Conserved Site

AMP-binding, conserved site (IPR020845)

Short name: AMP-binding_CS


It has been shown that a number of prokaryotic and eukaryotic enzymes which all probably act via an ATP-dependent covalent binding of AMP to their substrate, share a region of sequence similarity [PMID: 1946328, PMID: 2118102, PMID: 1551828, PMID: 1560782]. These enzymes are:

  • Insects luciferase (luciferin 4-monooxygenase) (EC: Luciferase produces light by catalyzing the oxidation of luciferin in presence of ATP and molecular oxygen.
  • Alpha-aminoadipate reductase (EC: from yeast (gene LYS2). This enzyme catalyzes the activation of alpha-aminoadipate by ATP-dependent adenylation and the reduction of activated alpha-aminoadipate by NADPH.
  • Acetate--CoA ligase (EC: (acetyl-CoA synthetase), an enzyme that catalyzes the formation of acetyl-CoA from acetate and CoA.
  • Long-chain-fatty-acid--CoA ligase (EC:, an enzyme that activates long-chain fatty acids for both the synthesis of cellular lipids and their degradation via beta-oxidation.
  • 4-coumarate--CoA ligase (EC: (4CL), a plant enzyme that catalyzes the formation of 4-coumarate-CoA from 4-coumarate and coenzyme A; the branchpoint reactions between general phenylpropanoid metabolism and pathways leading to various specific end products.
  • O-succinylbenzoic acid--CoA ligase (EC: (OSB-CoA synthetase) (gene menE) [PMID: 1629163], a bacterial enzyme involved in the biosynthesis of menaquinone (vitamin K2).
  • 4-Chlorobenzoate--CoA ligase (EC:6.2.1.) (4-CBA--CoA ligase) [PMID: 1351742], a Pseudomonas enzyme involved in the degradation of 4-CBA.
  • Indoleacetate--lysine ligase (EC: (IAA-lysine synthetase) [PMID: 2311935], an enzyme from Pseudomonas syringae that converts indoleacetate to IAA-lysine.
  • Bile acid-CoA ligase (gene baiB) from Eubacterium sp. (strain VPI 12708) [PMID: 1551828]. This enzyme catalyzes the ATP-dependent formation of a variety of C-24 bile acid-CoA.
  • Crotonobetaine/carnitine-CoA ligase (EC:6.3.2.) from Escherichia coli (gene caiC).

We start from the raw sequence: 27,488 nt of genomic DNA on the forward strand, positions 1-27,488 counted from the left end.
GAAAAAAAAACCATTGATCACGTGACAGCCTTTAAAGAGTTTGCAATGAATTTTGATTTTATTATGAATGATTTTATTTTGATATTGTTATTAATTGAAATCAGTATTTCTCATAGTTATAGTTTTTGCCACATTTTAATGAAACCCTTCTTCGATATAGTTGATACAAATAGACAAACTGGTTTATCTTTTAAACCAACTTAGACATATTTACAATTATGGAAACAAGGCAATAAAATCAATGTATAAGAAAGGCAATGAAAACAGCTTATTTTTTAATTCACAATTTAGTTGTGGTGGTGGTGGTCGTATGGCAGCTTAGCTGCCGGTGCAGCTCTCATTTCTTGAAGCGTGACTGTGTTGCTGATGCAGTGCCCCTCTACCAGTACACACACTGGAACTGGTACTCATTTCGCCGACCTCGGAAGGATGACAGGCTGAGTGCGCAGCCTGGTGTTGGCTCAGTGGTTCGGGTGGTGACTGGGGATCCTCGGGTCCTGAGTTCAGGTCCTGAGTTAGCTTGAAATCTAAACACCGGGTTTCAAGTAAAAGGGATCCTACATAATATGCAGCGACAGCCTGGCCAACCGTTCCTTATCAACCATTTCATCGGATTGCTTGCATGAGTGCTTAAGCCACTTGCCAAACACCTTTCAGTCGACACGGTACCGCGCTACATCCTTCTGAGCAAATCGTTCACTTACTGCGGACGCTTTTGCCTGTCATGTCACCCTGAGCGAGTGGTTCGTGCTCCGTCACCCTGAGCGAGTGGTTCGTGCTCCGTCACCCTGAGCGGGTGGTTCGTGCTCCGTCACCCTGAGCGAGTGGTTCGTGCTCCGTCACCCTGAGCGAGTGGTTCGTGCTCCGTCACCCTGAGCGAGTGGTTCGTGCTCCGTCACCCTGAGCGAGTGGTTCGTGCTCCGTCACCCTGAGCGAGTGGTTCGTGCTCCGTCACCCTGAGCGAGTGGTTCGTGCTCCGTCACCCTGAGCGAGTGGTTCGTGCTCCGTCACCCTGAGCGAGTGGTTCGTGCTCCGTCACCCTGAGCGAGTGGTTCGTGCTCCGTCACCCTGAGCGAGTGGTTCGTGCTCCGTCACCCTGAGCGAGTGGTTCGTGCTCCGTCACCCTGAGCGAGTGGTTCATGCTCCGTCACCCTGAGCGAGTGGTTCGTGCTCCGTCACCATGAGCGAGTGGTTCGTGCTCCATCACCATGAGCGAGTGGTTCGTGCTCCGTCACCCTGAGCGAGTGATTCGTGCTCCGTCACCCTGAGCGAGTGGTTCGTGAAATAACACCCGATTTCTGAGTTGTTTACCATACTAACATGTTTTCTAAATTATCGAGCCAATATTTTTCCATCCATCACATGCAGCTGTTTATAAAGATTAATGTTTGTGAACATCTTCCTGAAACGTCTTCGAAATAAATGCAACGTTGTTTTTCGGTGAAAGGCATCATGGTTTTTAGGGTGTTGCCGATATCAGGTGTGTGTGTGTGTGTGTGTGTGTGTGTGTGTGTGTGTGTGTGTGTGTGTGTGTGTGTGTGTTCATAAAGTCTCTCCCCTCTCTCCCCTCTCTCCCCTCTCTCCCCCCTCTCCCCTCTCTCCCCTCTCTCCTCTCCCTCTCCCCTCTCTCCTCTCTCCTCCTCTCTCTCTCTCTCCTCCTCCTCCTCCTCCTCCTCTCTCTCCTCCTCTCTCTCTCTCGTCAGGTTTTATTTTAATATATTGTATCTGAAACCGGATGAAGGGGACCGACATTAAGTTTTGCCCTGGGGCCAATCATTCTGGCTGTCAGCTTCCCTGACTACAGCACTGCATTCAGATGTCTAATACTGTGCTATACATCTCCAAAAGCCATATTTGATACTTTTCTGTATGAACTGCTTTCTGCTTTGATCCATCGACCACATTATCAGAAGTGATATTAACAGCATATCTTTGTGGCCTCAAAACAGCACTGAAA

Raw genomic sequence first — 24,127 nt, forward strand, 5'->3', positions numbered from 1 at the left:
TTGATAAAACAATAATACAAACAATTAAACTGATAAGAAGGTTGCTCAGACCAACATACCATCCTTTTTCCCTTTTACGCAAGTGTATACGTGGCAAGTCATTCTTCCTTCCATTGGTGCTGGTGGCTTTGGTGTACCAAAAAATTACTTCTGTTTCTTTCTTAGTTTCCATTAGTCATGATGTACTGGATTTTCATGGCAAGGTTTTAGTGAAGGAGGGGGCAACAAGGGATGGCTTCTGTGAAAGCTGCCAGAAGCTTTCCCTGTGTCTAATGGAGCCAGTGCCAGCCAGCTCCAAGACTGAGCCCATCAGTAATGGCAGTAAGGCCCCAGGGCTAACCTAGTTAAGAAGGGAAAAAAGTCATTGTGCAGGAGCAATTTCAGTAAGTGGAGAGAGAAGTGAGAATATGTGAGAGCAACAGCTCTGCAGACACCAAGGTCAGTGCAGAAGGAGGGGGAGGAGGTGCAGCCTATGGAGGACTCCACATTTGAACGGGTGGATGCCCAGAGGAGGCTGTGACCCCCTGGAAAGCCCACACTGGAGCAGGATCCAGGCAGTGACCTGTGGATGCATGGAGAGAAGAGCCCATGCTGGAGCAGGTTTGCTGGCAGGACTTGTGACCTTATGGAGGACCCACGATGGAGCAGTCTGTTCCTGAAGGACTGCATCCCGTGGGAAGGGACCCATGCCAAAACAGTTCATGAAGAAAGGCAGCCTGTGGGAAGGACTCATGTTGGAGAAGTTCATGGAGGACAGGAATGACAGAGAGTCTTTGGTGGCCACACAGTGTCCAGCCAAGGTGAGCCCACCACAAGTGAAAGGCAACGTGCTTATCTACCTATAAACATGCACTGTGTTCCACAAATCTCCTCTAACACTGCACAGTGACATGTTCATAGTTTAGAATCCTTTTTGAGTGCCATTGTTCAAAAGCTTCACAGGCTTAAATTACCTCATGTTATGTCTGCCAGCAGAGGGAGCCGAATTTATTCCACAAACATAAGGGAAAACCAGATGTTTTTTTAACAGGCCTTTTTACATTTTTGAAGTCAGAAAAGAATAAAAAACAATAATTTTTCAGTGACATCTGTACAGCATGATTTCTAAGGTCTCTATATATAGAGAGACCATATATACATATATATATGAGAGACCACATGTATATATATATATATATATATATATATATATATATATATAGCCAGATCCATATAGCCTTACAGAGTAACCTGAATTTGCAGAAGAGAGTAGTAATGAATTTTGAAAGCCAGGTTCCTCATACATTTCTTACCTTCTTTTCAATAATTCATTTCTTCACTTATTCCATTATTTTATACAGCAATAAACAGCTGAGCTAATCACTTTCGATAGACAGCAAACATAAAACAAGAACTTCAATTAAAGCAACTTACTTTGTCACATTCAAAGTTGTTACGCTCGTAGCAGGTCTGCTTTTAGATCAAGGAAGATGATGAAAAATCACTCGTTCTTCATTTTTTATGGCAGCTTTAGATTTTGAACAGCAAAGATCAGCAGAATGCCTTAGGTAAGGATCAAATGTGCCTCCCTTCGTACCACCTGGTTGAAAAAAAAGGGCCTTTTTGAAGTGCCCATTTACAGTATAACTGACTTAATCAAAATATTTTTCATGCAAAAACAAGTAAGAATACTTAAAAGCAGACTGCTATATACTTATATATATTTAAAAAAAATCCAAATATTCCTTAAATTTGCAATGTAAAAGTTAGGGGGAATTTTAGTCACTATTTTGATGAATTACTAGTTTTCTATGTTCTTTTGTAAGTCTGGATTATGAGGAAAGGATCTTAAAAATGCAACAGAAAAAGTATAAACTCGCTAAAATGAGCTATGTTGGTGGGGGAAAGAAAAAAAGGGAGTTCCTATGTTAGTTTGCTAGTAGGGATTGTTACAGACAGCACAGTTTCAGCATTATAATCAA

• L-(alpha-aminoadipyl)-L-cysteinyl-D-valine synthetase (ACV synthetase) from various fungi (gene acvA or pcbAB). This enzyme catalyzes the first step in the biosynthesis of penicillin and cephalosporin, the formation of ACV from the constituent amino acids. The amino acids seem to be activated by adenylation. It is a protein of around 3700 amino acids that contains three related domains of about 1000 amino acids.

  • Gramicidin S synthetase I (gene grsA) from Brevibacillus brevis (Bacillus brevis). This enzyme catalyzes the first step in the biosynthesis of the cyclic antibiotic gramicidin S, the ATP-dependent racemization of phenylalanine (EC:
  • Tyrocidine synthetase I (gene tycA) from B. brevis. The reaction carried out by tycA is identical to that catalyzed by GrsA
  • Gramicidin S synthetase II (gene grsB) from B. brevis. This enzyme is a multifunctional protein that activates and polymerises proline, valine, ornithine and leucine. GrsB consists of four related domains.
  • Enterobactin synthetase components E (gene entE) and F (gene entF) from E. coli. These two enzymes are involved in the ATP-dependent activation of respectively 2,3-dihydroxybenzoate and serine during enterobactin (enterochelin) biosynthesis.
  • Cyclic peptide antibiotic surfactin synthase subunits 1, 2 and 3 from Bacillus subtilis. Subunits 1 and 2 contains three related domains while subunit 3 only contains a single domain.
  • HC-toxin synthetase (gene HTS1) from Cochliobolus carbonum (Bipolaris zeicola). This enzyme activates the four amino acids (Pro, L-Ala, D-Ala and 2-amino-9,10-epoxi-8-oxodecanoic acid) that make up HC-toxin, a cyclic tetrapeptide. HTS1 consists of four related domains.

There are also some proteins, whose exact function is not yet known, but which are, very probably, also AMP-binding enzymes. These proteins are:

  • ORA (octapeptide-repeat antigen), a Plasmodium falciparum protein whose function is not known but which shows a high degree of similarity with the above proteins.
  • AngR, a Vibrio anguillarum (Listonella anguillarum) protein. AngR is thought to be a transcriptional activator which modulates the anguibactin (an iron-binding siderophore) biosynthesis gene cluster operon. But we believe, that AngR is not a DNA-binding protein, but rather an enzyme involved in the biosynthesis of anguibactin. This conclusion is based on three facts: the presence of the AMP-binding domain; the size of AngR (1048 residues), which is far bigger than any bacterial transcriptional protein; and the presence of a probable S-acyl thioesterase immediately downstream of the gene for AngR.
  • A hypothetical protein in MmsB 3'region in Pseudomonas aeruginosa.
  • E. coli hypothetical protein YdiD.
  • Yeast hypothetical protein YBR041w.
  • Yeast hypothetical protein YBR222c.
  • Yeast hypothetical protein YER147c.

All these proteins contains a highly conserved region very rich in glycine, serine, and threonine which is followed by a conserved lysine. A parallel can be drawn between this type of domain and the G-x(4)-G-K-[ST] ATP-/GTP-binding 'P-loop' domain or the protein kinases G-x-G-x(2)-[SG]-x(10,20)-K ATP-binding domains (see PDOC00017 and PDOC00100).

Contributing signatures

Signatures from InterPro member databases are used to construct an entry.
PROSITE patterns